Thu, Feb 20, 1936 – 23 · “Old-Timers Game” · Pittsburgh Sun-Telegraph (Pittsburgh, Pennsylvania) · Newspapers.com

Sources:
1. Herb Druryhttps://www.heinzhistorycenter.org/blog/western-pennsylvania-history/olympics-ice-herb-drury
2. Philadelphia Quakers Release Herb Drury, Pittsburgh Post-Gazette, 24 February 1931. https://www.newspapers.com/clip/35539039/pittsburgh_postgazette/
3. Herb Drury Stats: https://www.sihrhockey.org/member_player_sheet.cfm?player_id=6887 (Note: Requires a paid account)
4. https://en.wikipedia.org/wiki/Pittsburgh_Yellow_Jackets
5. https://en.wikipedia.org/wiki/Pittsburgh_Pirates_(NHL)
6. Pittsburgh Post, Pittsburgh Gazette, Boston Globe, and other newspapers courtesy of newspapers.com

The NAHL: Joseph Wallace McCormick

The adventurous Joseph “Joe” Wallace McCormick chased achievement with a principled determination that resulted in multiple hockey championships and an Olympic Silver. Unlike previous players discussed, Joe captained the Pittsburgh All-stars, who were the Navy’s biggest rivals in the National Amateur Hockey League (NAHL). But, Joe was not satisfied with playing top tier amateur hockey. He sought a career in hockey, and something else.

The middle child, Joe sprouted forth on August 12th, 1894 in Buckingham, Quebec. A small town near Ottawa, which is now incorporated into Gatineau. In 1914/15, Joe played for the Buckingham Seniors prior to a move to Cleveland. Joe did not stay long in Cleveland. By the 1915/16 season, Joe established himself in Pittsburgh and became well familiar with Roy Schooley. Like Chippie Gaw, Joe pursued higher education goals while playing hockey. He achieved that goal, a bachelor’s degree in electrical engineering, after the 1920 Olympics. When Joe arrived in Pittsburgh, I doubt he believed a World War would interrupt those studies.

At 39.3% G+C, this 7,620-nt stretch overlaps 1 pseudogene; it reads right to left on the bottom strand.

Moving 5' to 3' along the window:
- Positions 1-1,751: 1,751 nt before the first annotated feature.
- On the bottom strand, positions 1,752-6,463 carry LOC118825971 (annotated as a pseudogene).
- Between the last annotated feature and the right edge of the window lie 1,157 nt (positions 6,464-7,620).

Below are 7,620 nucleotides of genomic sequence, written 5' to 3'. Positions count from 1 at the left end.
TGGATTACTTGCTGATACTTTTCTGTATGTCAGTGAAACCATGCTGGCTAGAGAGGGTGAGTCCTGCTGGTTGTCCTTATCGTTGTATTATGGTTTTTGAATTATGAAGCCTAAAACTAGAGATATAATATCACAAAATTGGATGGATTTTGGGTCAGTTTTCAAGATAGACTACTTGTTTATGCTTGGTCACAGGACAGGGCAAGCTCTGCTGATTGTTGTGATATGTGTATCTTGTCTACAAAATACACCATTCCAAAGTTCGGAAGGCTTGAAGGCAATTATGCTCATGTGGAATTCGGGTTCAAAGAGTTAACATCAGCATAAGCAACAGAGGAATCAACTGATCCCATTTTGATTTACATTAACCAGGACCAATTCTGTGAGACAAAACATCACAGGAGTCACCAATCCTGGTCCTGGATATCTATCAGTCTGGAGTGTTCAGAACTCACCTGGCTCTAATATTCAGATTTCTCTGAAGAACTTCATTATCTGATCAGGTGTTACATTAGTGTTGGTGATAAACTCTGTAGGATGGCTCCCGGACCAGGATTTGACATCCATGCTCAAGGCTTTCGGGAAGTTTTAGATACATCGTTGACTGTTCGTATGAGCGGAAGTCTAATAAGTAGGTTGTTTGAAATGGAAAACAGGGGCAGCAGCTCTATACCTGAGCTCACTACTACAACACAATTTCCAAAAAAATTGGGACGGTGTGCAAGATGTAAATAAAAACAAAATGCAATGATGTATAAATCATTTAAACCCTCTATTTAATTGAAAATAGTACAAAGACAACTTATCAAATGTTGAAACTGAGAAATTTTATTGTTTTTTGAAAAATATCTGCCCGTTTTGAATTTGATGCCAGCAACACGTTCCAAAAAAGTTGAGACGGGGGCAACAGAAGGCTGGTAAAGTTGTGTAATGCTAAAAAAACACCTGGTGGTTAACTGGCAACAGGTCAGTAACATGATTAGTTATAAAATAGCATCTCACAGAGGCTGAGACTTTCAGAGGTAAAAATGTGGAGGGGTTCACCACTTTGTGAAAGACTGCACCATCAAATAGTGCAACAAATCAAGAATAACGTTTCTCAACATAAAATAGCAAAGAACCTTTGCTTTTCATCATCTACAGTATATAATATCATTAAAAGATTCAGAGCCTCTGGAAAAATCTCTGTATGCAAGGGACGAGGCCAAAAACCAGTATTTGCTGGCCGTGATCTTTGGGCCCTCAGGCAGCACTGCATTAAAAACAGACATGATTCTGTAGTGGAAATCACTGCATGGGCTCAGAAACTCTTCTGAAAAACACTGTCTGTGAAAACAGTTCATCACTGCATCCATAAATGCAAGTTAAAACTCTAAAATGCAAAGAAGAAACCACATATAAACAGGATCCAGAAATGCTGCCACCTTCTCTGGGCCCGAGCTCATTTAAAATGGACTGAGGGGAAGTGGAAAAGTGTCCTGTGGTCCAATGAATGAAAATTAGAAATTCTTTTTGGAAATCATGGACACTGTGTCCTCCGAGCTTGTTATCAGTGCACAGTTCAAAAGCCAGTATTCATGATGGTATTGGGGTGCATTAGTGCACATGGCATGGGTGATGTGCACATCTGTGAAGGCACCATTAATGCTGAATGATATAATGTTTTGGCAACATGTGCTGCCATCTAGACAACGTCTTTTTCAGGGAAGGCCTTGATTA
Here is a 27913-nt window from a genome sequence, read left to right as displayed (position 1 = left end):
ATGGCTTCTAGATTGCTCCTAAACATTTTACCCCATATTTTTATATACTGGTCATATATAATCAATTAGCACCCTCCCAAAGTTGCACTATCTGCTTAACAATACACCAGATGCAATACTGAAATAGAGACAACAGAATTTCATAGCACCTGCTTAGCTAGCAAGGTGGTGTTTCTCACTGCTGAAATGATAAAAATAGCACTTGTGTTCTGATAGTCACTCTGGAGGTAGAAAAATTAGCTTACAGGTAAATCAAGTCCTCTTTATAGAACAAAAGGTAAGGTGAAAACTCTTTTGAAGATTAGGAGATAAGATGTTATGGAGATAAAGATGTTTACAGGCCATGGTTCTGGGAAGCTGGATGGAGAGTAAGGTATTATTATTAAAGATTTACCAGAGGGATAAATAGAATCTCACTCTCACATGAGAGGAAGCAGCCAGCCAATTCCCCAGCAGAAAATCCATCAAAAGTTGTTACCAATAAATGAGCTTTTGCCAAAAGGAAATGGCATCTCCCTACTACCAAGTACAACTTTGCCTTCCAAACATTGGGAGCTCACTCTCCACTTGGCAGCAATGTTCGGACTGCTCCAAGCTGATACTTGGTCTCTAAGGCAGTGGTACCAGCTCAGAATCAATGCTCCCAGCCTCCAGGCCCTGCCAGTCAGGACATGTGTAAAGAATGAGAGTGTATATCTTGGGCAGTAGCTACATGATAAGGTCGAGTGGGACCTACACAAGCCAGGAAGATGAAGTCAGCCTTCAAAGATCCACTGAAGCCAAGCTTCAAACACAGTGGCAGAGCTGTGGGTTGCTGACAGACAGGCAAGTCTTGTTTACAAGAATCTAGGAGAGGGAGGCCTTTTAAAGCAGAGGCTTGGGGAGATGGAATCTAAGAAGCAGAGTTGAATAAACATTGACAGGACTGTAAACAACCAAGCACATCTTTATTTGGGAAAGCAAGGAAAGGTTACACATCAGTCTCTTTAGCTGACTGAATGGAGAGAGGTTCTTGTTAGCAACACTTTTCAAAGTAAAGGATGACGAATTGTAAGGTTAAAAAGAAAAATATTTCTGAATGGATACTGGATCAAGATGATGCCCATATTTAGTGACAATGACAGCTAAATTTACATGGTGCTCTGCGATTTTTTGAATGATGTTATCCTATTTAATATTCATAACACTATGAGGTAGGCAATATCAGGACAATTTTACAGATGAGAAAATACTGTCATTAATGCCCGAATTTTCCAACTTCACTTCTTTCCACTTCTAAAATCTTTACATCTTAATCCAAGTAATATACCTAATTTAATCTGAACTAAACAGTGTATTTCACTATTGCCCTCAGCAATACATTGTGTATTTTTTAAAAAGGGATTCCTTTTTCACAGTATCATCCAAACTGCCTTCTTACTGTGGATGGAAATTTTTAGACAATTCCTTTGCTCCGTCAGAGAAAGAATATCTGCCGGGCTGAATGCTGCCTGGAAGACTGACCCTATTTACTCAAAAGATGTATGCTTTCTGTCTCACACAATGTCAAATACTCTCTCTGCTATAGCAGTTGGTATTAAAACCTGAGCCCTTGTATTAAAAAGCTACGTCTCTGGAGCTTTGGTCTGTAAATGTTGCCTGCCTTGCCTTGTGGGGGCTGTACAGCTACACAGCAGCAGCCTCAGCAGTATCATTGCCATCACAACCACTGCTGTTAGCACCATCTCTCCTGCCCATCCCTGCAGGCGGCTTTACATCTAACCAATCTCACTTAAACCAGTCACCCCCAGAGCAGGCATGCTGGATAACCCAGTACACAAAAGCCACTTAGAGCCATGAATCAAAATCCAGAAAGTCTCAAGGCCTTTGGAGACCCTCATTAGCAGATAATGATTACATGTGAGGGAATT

From 1915/16 until 1921/22 season, Joe stayed amateur and remained a student in Pittsburgh. During this time, Joe is at the height of his playing career. The Pittsburgh All-stars, or Yellow Jackets, exert dominance over the local hockey and, then, at the national level in the newly formed US Amateur Hockey Association. In 1918 , Joe and three others from the Pittsburgh All-stars join the U.S. Army. Although they never go farther east than Philadelphia, the Army lacks a top tier hockey team. After the war, he captained the 1920 Men’s US Olympic hockey team in Antwerp to a Silver medal. Despite these successes, Joe refused to be content.

Over the course of the next decade, Joe sought an elusive goal. First, he spent a season with the St. Paul Saints in Minnesota. Then, he traveled west. He played with the Edmonton Eskimos (Western Canada Hockey League) and the resurgent Portland Rosebuds (Western Hockey League). Both of these teams and leagues roiled in scandal and financial turmoil until collapse in 1926. On these teams, Joe still sought something that was not available to amateur hockey.